North East Connected

Students get back to doing their ‘favourite things’

Students had to climb ev’ry mountain to ensure their first college production since the pandemic began went ahead as planned.

The 87-strong cast at Emmanuel College, in Gateshead, overcame a host of challenges to stage The Sound of Music to audiences of around 1,000 people in a four-night run.

Show director Paula Wells, who is creative arts and events lead, at the college, said: “Obviously we were working in interesting times, rehearsals with masks, which was very difficult for them and me as director, and our Maria had Covid a couple of weeks before we opened. But it all came together, and we had everybody in the part they were cast in for the show. I am very proud of them all.”

The show was double cast, apart from the main roles, to give more students the opportunity to shine and have the experience, but also in case Covid hit in numbers.

“We are very, very blessed at Emmanuel with lots of interest, lots of talent and young people who just want to show how skilled they are at singing and dancing and love being involved in the arts,” said Ms Wells.

The casts were led by Hannah Waterfield as Maria, who is working towards her grade 8 London Academy of Music and Dramatic Arts (LAMDA) musical theatre and grade 8 singing, and Isaac Stamper as Captain von Trapp, who last year achieved grade 8 distinction in LAMDA acting.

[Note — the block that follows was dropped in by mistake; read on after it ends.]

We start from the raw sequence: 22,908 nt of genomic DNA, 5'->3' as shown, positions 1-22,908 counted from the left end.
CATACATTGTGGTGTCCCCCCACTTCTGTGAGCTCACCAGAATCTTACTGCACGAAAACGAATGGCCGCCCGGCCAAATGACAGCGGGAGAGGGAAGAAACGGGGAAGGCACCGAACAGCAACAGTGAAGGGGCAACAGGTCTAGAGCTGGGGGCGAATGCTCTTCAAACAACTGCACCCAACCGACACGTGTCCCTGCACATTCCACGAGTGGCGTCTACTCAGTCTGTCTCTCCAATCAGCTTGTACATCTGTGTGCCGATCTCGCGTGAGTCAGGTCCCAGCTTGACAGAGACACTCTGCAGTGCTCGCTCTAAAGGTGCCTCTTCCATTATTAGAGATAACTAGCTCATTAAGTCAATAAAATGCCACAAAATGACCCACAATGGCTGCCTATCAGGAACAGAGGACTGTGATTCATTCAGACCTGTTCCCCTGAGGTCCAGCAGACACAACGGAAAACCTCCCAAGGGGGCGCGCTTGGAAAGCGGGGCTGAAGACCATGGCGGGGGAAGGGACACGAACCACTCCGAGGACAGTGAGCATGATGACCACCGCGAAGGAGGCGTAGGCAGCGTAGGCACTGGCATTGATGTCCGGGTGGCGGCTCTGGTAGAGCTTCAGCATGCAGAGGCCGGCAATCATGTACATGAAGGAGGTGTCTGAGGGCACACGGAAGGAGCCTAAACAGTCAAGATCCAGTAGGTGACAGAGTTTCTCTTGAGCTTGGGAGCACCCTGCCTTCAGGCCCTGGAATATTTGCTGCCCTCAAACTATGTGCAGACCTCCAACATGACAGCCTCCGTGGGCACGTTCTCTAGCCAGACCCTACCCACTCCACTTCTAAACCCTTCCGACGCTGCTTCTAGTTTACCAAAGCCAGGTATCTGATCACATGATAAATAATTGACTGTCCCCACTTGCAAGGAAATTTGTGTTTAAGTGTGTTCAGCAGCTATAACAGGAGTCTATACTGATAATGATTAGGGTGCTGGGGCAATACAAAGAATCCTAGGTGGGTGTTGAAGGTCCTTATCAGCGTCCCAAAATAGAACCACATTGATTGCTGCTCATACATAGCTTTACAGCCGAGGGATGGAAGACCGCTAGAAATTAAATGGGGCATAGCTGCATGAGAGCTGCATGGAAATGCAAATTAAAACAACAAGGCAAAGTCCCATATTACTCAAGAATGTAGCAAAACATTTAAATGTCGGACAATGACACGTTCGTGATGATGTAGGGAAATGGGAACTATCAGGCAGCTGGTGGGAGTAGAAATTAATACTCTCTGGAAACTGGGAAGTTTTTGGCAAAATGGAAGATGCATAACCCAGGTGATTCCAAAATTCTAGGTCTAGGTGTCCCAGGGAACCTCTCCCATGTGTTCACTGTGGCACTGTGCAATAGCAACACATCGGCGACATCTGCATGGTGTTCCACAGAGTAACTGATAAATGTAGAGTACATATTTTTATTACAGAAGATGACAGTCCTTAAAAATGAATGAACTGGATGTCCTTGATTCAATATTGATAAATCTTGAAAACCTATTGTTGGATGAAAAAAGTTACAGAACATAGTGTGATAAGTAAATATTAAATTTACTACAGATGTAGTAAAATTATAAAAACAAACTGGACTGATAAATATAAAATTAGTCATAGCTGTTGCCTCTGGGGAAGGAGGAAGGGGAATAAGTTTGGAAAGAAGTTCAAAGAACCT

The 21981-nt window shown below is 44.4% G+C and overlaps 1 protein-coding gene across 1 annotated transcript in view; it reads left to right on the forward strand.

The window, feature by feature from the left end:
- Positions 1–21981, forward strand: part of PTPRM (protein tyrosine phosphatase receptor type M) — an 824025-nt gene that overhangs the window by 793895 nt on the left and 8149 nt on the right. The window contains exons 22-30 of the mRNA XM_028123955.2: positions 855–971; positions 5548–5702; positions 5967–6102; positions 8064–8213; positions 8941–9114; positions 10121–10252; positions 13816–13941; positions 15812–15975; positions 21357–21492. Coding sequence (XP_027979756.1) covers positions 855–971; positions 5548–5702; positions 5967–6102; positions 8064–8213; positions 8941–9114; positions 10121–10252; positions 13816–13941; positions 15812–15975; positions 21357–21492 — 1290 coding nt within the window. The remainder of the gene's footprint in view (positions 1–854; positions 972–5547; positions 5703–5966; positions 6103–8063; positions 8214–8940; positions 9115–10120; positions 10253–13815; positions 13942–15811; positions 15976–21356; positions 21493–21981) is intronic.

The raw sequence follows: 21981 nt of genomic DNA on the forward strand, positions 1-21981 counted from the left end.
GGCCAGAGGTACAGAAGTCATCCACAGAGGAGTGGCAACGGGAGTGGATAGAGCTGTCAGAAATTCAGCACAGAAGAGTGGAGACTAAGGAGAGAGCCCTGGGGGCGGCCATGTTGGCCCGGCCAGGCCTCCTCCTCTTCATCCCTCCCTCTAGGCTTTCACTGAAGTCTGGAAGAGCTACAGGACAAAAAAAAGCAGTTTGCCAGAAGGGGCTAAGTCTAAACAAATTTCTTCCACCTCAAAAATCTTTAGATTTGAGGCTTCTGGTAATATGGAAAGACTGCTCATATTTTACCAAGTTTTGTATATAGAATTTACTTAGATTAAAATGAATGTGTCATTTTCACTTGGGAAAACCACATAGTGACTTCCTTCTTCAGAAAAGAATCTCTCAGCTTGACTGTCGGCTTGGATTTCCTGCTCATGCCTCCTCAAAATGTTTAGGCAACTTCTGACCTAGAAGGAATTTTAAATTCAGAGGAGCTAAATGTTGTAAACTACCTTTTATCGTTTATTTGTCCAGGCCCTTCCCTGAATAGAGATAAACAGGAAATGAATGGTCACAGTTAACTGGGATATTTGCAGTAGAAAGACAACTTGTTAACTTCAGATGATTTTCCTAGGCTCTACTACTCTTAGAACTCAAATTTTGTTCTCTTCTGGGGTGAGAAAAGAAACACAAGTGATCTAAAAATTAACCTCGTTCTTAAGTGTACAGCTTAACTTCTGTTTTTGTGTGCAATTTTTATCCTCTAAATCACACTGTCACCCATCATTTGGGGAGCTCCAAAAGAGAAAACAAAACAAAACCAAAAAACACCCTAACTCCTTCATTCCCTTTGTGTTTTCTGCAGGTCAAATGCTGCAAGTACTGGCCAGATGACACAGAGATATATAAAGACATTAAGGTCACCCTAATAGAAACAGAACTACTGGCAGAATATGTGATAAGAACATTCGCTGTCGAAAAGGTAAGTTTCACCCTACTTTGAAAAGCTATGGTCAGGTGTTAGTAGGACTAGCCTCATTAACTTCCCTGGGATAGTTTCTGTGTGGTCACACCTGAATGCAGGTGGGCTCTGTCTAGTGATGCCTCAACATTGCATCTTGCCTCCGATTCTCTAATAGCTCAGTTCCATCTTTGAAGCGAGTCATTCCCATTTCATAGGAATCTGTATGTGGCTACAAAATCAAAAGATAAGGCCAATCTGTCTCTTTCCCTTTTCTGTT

Rachel Anderson was Mother Abbess, Emma Dawes played Liesl von Trapp and Sophia Beadle was Sister Margareta whilst also stage managing.

The Sound of Music, the classic tale of the wayward nun who becomes governess to the seven von Trapp children and falls in love with their father, was the first production at Emmanuel since the college staged Antigone in February 2020.

Mr Wells said: “At that time we carried on, blissfully unaware of what was about to happen, putting on a Greek tragedy before a world tragedy.

“Since staging on a show became a possibility again, we had lots of conversations around its feasibility, whether or not it was the right thing to do and we did have to pause rehearsals when students needed to be in year group bubbles.

“The respect I have for the students is boundless as they been doing this while keeping their studies going and being careful around Covid. The amount of maturity these young people have shown is unbelievable. We talk about resilience, leadership and character education all the time and where would you see that better than this?”

A further 16 students played in the orchestra for the show, and 12 staff supported the production.

Ms Wells added: “We are always keen at Emmanuel to promote the arts. The production is the training ground for life for students and we’re passionate about it, not just the staff who teach the arts but other staff who thanked us for giving them the chance to see the show together.

“There has been a real buzz around school. It’s an uplifting musical anyway, but it’s felt like almost against the odds, we got there.”

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